Nurse administration is one of the concentrations that individuals who are pursuing a Master of Science in Nursing degree can elect to specialize in. These medical professionals, who are also called nurse managers, work in hospitals, clinics and other healthcare-related centers supervising the work of registered nurses (RNs), nurse practitioners and similar care providers. Although nurse administrators have attained the same level of education as other advanced practice nurses, their job function can be radically different. Individuals who are interested in going into this field may find the provided resources helpful in answering any questions they may have about nurse administration.
Overview on nurse administrators
Nurse administration is an often overlooked profession due to the nature of the work. As individuals employed in this field work mostly behind the scenes in a managerial position, many people may not have a complete grasp on what these important professionals do. These resources should provide a quick overview on what exactly it means to be a nurse administrator.
Definition of a nurse administrator: MedConditions.net, a dictionary of medical terminology, provides a brief definition of what it means to be a nurse administrator
Skills required of nurse administrators: This report issued by the American Association of Colleges of Nursing outlines the numerous skills and abilities that are required of nurse administrators. The document also discusses educational guidelines for Master of Science in Nursing programs that are appropriate for this profession.
Theories and practice in nurse administration: Describes in detail the different theories that guide the manner in which nurse administrators approach their job. This resource also outlines how nurse administrators become certified, the different ways in which they can approach their role as hospital management and discusses a few case studies that nurse administrators can use to improve their managing skills.
Career and salary information for nurse administrators
The following resources outline the usual career path and salary of individuals employed as nurse administrators. Master of Science in Nursing degree students may find the included job outlooks and explanation of the career helpful when trying to decide which advanced practice field to specialize in.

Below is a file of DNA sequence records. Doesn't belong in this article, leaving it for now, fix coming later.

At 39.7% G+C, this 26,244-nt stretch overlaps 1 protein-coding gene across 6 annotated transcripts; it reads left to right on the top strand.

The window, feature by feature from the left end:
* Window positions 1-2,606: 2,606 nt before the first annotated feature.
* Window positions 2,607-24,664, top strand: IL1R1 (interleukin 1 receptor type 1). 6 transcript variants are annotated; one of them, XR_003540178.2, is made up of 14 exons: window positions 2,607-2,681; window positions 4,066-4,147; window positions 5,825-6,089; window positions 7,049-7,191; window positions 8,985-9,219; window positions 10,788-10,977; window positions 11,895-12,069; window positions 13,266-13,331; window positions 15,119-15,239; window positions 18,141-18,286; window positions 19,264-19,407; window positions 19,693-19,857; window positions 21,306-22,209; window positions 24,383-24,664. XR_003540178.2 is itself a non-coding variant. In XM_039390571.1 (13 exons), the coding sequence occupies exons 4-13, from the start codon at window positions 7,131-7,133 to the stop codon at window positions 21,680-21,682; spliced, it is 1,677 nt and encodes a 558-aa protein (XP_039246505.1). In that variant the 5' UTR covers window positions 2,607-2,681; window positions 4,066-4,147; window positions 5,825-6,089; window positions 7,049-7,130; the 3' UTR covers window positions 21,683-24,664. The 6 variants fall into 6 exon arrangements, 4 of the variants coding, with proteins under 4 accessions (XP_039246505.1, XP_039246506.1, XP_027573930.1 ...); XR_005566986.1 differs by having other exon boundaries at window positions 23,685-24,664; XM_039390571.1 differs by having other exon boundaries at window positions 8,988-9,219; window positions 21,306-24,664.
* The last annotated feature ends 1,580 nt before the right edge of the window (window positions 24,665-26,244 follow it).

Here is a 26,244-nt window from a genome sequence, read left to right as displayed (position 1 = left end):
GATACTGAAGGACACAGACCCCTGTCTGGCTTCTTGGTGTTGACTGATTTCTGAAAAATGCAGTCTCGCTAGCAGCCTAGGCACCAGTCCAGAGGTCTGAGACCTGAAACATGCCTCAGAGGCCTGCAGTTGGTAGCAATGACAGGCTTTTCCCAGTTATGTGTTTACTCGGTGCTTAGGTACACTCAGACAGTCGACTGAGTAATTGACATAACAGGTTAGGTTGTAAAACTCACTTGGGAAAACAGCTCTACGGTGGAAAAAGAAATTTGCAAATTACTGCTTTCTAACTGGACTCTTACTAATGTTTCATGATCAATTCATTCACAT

The career of a medical services manager: The Bureau of Labor Statistics discusses the training and education required to become a manager in the medical field, a profession under which nurse administrators fall. It also outlines future career prospects, job projections and wages.
Salary of a nurse manager: Provides salary information for nurse administrators, nurse managers and directors of nursing.
The role of nurse administrators in the medical field
These resources describe the multiple roles that nurse administrators play in medical settings. The included documents outline the types of work that these medical professionals do as well as provide advice on how these individuals can do their jobs better.
Nurse administrators and quality of care: This article from Nursing Scope and Standards of Practice, a journal produced by the American Nurses Association, provides information about the role nurse administrators play in maintaining a high quality of care for patients in a hospital setting. In addition, this piece discusses how nurse administrators act as the risk managers of the healthcare system.
Work performed by nurse administrators: This document put out by the Kansas Department of Administration explains the type of work that nurse administrators are expected to do when working in clinics, hospitals and medical settings in the state. While this guide only applies to Kansas, similar documents with comparable requirements exist in all states throughout the U.S.
Nurse administrative duties: Describes how the role of the nurse administrator has expanded over past years and outlines how the profession is expected to change and adapt in the future
Issues relating to nurse administrators
The following documents include information that may be of interest to individuals considering a career in nurse administration. These resources discuss the different environments that nurse administrators may encounter or work in over the course of their careers and how they can best adapt to these different settings.
Leadership and nurse retention: This article from the U.S. National Library of Medicine discusses the role that nurse administrators play in retaining medical staff at a hospital. This may be of interest to individuals who are considering pursuing advanced nursing degrees, as it gives information as to what environment and conditions are most conducive to success in the field of nurse administration.
A nurse administrator’s guide to working in a rural environment: In this journal article, titled Rural Nurse Administrators: Essentials for the Practice, administrators from two Texas-based nursing programs discuss how rural areas provide a different working environment than suburbs or cities. It also describes the special qualifications that nurse administrators need to develop in order to seek employment in this type of area.